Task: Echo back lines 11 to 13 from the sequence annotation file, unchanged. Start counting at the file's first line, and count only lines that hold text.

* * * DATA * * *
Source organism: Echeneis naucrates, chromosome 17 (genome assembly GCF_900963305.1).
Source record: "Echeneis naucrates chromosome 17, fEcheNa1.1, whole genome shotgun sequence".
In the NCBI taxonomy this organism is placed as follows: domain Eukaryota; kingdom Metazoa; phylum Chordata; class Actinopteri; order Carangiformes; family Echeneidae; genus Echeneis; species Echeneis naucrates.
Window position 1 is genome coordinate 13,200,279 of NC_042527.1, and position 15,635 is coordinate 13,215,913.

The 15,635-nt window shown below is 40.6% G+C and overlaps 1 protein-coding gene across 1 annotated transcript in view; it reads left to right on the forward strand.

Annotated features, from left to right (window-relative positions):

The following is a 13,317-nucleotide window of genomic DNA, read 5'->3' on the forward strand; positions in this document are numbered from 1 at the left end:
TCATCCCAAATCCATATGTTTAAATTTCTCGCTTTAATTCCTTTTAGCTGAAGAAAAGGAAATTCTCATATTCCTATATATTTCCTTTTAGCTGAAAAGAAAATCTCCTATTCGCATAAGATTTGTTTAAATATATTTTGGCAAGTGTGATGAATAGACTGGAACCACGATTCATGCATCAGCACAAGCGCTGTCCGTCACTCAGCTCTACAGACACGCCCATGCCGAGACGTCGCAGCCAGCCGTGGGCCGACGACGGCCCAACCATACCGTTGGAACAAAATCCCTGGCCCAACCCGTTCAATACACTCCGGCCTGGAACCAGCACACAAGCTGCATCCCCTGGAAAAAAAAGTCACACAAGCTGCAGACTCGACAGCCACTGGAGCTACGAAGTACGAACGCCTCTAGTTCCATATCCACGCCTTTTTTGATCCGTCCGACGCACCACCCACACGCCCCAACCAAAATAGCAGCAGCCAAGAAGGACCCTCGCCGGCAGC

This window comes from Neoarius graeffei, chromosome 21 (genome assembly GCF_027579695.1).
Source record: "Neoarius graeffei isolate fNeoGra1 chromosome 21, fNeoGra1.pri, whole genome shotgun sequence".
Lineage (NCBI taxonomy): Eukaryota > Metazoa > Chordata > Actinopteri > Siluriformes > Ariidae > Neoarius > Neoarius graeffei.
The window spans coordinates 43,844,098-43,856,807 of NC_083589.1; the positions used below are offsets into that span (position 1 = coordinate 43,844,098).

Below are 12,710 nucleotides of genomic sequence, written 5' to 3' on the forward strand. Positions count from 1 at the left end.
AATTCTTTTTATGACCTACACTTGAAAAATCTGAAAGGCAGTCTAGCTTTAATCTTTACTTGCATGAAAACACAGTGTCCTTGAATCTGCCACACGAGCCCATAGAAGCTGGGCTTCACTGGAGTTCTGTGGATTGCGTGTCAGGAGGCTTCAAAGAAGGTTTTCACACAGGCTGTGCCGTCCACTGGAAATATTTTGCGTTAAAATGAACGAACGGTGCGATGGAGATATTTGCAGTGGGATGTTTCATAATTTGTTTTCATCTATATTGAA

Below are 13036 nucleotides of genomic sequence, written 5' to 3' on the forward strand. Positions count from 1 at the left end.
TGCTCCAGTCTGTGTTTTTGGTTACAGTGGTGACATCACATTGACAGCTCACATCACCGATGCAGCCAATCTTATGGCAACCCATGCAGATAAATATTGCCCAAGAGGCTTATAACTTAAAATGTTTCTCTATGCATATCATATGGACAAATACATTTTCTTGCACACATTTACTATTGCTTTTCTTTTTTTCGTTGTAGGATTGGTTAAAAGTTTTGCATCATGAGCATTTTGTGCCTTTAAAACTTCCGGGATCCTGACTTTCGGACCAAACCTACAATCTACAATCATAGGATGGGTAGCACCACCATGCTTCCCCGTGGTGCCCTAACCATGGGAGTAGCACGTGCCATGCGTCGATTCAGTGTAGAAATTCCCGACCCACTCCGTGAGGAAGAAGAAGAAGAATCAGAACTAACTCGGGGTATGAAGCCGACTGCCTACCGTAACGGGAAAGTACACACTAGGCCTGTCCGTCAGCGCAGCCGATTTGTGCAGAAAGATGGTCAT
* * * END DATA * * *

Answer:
Lineage (NCBI taxonomy): Eukaryota > Metazoa > Chordata > Actinopteri > Siluriformes > Ariidae > Neoarius > Neoarius graeffei.
The window spans coordinates 43,844,098-43,856,807 of NC_083589.1; the positions used below are offsets into that span (position 1 = coordinate 43,844,098).

Below are 12,710 nucleotides of genomic sequence, written 5' to 3' on the forward strand. Positions count from 1 at the left end.